The hurdle in front of any filmmaker who wants to create a sports drama is that he or she has to surprise or indulge an audience who knows the movie’s structure. An underdog team coming up as victorious is possibly the story of almost every other sports drama. But when craft in making and smartness in writing blends perfectly, you get gems like a Lagaan, Chak De India, Iqbal, etc. The new Malayalam movie Kho-Kho, written and directed by Rahul Riji Nair, is one sports drama that doesn’t want to tweak the template. And what made the film even more unbearable for me was the dialogues that just want to be motivational quotes on Instagram. With an extremely predictable story getting written in a very unsubtle way, Kho-Kho struggles to engage the viewer.

Maria Francis, a former athlete, has now joined a government school as a physical education teacher. Her initial priority was just the salary as she wanted to support her family financially. But soon, she understood the potential of the students in the school and decided to form a Kho-Kho team. Maria’s efforts to develop the team and the rough journey of that underdog team to victory is what we see in Kho-Kho.

Kho-Kho was one of those movies where I wished none of the characters spoke. It’s just that the dialogues are theatrical and rigid. And even the rendering of those dialogues felt very artificial. Rajisha Vijayan is easily one of the finest actors in the industry, and even she was struggling to pitch those dialogues naturally. I somewhere felt if they could have rewritten the whole movie’s dialogues in a more improvised way, the audience might have ignored the template nature of the story. Some of the characters in the film are highly eccentric. And one particular element in the movie (something related to Maria’s father) that they have used to create a conflict in the story feels very fragile.

Rahul Riji Nair has written and directed this movie. As a maker, he is following the existing pattern. We have a coach who wants to achieve something through an underdog team. The team doesn’t really have that intent, and the coach has to really push them to make them believe in themselves. At one point, there is a rift happening between the players and the coach. But ultimately, despite all the odds, the team wins. I am pretty sure for anyone who has seen a sports drama in life, the above summary won’t feel like a spoiler. What is causing the problem for Kho Kho is not really the scale or the authenticity. It is its inability to add something fresh into the tale. When Maria Francis’ special shoe is shown to us for the second time, we will guess where we will see it next time. And the woman empowering theme in the film is not really an undercurrent. It’s largely on your face.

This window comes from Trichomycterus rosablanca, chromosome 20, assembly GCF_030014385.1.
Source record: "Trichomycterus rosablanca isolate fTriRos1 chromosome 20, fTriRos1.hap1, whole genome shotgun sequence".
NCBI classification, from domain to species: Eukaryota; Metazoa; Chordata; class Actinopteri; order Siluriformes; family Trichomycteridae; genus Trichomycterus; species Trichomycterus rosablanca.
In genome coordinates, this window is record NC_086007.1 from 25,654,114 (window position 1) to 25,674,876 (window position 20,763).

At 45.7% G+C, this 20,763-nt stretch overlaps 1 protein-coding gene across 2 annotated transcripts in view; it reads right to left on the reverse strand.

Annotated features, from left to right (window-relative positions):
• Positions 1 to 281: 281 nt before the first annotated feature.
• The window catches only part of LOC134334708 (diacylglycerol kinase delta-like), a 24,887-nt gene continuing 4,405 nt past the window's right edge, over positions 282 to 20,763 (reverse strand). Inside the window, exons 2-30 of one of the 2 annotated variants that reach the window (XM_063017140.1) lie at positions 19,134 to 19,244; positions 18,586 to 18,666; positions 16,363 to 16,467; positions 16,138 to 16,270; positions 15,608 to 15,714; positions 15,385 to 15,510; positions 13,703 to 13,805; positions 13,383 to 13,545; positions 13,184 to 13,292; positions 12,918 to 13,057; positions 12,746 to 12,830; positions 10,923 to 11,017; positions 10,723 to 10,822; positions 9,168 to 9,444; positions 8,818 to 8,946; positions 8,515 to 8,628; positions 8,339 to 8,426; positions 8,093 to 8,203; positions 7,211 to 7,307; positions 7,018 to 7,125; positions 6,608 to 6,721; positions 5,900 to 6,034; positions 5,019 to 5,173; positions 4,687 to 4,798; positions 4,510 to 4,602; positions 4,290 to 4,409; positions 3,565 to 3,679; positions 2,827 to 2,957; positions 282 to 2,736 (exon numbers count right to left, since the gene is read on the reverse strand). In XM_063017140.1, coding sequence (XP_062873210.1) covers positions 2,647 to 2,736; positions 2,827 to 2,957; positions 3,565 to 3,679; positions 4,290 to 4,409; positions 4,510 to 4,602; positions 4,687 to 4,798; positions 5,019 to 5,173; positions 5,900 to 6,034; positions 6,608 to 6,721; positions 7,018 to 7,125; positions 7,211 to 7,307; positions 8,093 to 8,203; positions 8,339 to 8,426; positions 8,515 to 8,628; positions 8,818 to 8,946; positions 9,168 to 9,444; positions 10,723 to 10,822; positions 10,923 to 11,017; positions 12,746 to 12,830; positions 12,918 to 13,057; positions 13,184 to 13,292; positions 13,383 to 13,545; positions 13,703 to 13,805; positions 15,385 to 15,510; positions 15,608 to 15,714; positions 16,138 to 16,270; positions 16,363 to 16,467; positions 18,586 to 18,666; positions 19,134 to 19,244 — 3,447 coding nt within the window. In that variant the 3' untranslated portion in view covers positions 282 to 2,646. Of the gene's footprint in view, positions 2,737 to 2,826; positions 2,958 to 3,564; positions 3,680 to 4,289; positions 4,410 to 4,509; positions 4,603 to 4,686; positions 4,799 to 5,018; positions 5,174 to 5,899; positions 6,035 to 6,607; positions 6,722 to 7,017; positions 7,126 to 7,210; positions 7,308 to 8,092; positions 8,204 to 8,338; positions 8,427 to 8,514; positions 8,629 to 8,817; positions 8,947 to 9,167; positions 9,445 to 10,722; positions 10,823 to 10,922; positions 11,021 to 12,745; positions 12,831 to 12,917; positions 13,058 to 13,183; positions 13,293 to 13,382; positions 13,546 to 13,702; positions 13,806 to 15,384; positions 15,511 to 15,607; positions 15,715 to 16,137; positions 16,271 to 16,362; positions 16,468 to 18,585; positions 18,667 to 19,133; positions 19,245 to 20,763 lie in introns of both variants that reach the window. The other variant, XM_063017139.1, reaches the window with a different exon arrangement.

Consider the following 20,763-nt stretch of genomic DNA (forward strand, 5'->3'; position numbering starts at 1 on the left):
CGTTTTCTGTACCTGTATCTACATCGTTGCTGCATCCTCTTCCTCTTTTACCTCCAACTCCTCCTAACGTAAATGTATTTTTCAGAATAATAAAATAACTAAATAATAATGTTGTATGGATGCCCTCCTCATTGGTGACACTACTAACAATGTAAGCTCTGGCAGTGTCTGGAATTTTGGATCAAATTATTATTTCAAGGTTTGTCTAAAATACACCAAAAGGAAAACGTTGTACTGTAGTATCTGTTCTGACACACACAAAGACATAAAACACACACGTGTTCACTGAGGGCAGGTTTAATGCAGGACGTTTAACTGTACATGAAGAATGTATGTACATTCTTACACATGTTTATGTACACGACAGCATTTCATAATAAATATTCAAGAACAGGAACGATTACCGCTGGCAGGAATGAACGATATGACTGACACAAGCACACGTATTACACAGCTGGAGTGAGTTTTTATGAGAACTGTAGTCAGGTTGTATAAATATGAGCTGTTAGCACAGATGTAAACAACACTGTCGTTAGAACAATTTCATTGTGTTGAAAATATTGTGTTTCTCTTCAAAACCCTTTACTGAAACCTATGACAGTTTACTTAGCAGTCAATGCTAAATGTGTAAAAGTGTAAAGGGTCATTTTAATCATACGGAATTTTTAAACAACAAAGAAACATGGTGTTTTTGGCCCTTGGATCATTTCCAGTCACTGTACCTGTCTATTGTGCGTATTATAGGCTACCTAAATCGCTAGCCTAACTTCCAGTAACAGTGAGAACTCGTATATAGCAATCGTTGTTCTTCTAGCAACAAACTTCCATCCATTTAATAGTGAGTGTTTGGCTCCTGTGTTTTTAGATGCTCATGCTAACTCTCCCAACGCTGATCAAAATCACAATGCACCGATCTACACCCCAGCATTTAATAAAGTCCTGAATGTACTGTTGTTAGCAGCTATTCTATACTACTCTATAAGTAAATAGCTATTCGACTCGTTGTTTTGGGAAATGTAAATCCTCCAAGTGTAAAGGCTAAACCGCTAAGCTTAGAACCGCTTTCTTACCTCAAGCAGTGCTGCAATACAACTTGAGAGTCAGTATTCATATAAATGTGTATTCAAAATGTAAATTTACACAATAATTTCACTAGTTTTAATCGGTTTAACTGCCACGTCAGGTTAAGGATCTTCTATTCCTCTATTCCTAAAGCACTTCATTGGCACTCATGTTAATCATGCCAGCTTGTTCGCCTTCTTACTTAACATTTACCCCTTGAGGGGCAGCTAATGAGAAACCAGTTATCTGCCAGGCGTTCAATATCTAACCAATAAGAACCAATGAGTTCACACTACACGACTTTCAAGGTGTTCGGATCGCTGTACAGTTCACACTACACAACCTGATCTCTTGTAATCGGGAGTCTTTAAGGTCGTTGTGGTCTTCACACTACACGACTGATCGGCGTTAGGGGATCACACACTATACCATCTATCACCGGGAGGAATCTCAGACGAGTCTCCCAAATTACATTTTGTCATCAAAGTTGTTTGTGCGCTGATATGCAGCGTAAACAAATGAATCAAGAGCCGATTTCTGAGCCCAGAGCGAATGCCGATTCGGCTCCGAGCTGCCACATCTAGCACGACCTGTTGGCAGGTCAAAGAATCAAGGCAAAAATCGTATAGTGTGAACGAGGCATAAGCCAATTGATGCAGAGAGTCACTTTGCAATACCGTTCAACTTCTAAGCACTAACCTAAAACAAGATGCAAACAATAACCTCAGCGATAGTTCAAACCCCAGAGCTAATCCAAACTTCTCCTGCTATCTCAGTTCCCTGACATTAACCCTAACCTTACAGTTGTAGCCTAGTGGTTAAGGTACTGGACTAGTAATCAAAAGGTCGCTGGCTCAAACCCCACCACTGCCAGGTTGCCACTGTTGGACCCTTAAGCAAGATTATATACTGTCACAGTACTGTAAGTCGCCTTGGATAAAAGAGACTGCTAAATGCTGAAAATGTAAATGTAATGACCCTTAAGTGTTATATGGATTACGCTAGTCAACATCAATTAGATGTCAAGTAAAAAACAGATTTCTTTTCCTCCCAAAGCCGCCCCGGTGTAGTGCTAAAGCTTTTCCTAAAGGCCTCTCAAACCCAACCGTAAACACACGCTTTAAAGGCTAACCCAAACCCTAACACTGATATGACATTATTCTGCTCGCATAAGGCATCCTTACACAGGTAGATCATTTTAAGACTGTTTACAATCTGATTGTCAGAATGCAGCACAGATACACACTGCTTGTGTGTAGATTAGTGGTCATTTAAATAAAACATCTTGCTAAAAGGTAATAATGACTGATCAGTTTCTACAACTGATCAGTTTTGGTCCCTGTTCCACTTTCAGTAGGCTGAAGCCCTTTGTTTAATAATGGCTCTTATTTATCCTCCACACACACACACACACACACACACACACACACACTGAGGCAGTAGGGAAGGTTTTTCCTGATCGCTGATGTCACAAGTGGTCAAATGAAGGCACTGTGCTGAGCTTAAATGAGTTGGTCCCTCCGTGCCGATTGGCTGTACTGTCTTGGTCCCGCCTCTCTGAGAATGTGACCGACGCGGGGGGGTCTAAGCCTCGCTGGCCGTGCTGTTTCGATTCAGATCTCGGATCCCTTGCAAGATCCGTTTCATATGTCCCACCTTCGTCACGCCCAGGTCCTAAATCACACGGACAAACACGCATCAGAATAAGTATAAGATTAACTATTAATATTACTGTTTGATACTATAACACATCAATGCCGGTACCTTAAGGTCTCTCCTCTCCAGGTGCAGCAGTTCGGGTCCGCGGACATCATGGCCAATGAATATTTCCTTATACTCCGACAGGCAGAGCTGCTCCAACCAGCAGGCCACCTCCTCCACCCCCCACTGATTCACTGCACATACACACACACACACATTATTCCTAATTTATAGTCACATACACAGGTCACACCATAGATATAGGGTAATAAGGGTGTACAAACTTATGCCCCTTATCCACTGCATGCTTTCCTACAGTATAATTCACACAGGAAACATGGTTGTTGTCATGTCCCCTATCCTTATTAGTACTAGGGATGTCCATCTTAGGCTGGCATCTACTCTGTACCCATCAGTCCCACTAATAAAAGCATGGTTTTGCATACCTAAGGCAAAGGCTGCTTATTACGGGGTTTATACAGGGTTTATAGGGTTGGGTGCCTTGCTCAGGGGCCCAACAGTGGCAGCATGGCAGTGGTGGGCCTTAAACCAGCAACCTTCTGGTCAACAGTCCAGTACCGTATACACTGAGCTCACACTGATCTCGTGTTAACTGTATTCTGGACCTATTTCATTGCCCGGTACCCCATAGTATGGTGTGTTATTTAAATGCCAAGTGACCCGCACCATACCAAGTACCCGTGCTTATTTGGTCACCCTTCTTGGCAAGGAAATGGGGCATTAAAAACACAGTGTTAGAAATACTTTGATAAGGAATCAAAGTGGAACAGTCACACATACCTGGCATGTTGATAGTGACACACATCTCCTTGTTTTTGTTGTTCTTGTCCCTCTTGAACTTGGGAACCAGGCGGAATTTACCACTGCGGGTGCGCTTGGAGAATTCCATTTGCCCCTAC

Like I already said, Rajisha Vijayan is struggling to say the dialogues naturally. It’s almost like the director wants her to say the lines exactly how it has been written. In terms of body language and expression variations, Rajisha is in control of the character. The dialogue rendering issue is there with everyone. Vettukili Prakash, as Maria’s father, is also finding it difficult to say those lines with grace. Renjit Shekhar as the peon Shiva felt a bit gimmicky. Mamitha Baiju, as Anju, plays a pivotal character in the movie, and in terms of emoting the feelings, she was really in the zone. Much like every other actor, she also failed in handling the textbook dialogues. Venkitesh is slowly becoming the poster boy of the toxic boyfriend/partner character, and I hope he will get something different soon.

In the climax of the film, there is an instance where the girls are clueless, and they try to recall their coach’s advice. The issue is that the advice was cringe-worthy when it was said in the first place. But when you have to hear it again and believe that those cheesy lines motivated these girls, it becomes much more disappointing. Kho-Kho somewhere gives you an idea of how passable ideas on paper can become cringe-fest just because of poorly written dialogues.

Final Thoughts

Kho-Kho somewhere gives you an idea of how passable ideas on paper can become cringe-fest just because of poorly written dialogues.


Green: Recommended Content

Orange: The In-Between Ones

Red: Not Recommended


By Aswin Bharadwaj

Founder and editor of Lensmen Reviews.